Christian website targets those who want to quit porn - KLTV.com-Tyler, Longview, Jacksonville, Texas | ETX News

Christian website targets those who want to quit porn

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By Kimberly Schupp - email

(RNN) - "It is not the healthy who need a doctor, but the sick. I have not come to call the righteous, but sinners." (Mark 2:17)

Those words of Jesus reflect the philosophy of one man who is attempting to wage a personal crusade against a problem he says is destroying families and the church - porn addiction.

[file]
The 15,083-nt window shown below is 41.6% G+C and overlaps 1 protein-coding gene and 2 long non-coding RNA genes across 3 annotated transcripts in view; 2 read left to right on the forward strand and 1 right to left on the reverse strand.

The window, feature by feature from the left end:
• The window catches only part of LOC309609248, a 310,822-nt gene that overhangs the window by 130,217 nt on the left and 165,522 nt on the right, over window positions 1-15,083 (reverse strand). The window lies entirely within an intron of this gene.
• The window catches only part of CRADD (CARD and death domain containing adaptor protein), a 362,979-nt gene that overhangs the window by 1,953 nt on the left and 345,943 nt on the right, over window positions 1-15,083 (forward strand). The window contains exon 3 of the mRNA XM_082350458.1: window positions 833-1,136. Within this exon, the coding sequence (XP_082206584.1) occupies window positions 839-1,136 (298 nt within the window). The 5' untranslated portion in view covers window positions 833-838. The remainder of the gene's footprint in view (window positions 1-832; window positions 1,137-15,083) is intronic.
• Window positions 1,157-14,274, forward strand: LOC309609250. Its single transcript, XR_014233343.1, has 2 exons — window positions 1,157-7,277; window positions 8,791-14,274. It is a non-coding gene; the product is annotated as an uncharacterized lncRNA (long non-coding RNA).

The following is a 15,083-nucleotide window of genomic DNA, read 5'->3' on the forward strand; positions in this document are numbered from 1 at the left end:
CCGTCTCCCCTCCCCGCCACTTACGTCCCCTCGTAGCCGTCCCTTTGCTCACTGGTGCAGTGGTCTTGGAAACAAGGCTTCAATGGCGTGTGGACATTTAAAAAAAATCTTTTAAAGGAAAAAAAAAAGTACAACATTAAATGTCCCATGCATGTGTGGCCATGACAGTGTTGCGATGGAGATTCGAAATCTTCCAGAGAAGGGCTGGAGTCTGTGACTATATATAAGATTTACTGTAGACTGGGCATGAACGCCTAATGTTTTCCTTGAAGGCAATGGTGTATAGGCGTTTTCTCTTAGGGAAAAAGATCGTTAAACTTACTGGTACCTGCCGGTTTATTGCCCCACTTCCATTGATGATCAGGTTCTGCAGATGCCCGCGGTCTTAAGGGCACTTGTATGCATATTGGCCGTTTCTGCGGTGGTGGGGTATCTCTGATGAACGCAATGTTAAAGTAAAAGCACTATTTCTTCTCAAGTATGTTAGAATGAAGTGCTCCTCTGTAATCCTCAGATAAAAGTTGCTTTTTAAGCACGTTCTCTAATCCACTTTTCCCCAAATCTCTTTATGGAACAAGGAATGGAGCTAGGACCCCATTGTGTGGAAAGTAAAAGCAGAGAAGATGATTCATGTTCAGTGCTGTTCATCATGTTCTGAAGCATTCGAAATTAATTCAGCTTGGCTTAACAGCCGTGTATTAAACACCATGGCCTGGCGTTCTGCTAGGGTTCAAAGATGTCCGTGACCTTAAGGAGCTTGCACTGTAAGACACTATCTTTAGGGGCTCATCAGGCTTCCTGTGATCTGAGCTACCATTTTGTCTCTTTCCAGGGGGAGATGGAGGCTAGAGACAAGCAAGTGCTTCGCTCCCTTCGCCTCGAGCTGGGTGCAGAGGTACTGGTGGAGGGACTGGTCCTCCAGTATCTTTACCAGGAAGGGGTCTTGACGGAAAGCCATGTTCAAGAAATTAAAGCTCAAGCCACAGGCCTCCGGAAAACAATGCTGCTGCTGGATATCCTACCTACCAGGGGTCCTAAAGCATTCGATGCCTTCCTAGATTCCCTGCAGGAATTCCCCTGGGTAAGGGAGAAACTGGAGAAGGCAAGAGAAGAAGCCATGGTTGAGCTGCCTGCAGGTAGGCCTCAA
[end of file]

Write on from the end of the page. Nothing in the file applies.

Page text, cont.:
When he launched his website, XXXchurch.com, which is a non-profit Christian-based site that aims to help those who want to quit porn, Craig Gross chose the one arena that would give him the most visibility within the porn industry.

Surrounded by pornography vendors, models and video stars, Gross regularly attends porn conventions, which he says are the perfect place to reach so-called "sinners" gripped by the industry.

"We didn't just want to help people in the church, we wanted to get the word around the world," Gross said. "We've been to over 60 shows around the world, and now we're invited to them, because we're not bad to have around, there's no one like us."

Dirty secret

XXXchurch.com, as an organization, describes itself as "the No. 1 Christian porn site designed to bring awareness, openness and accountability to those affected by pornography."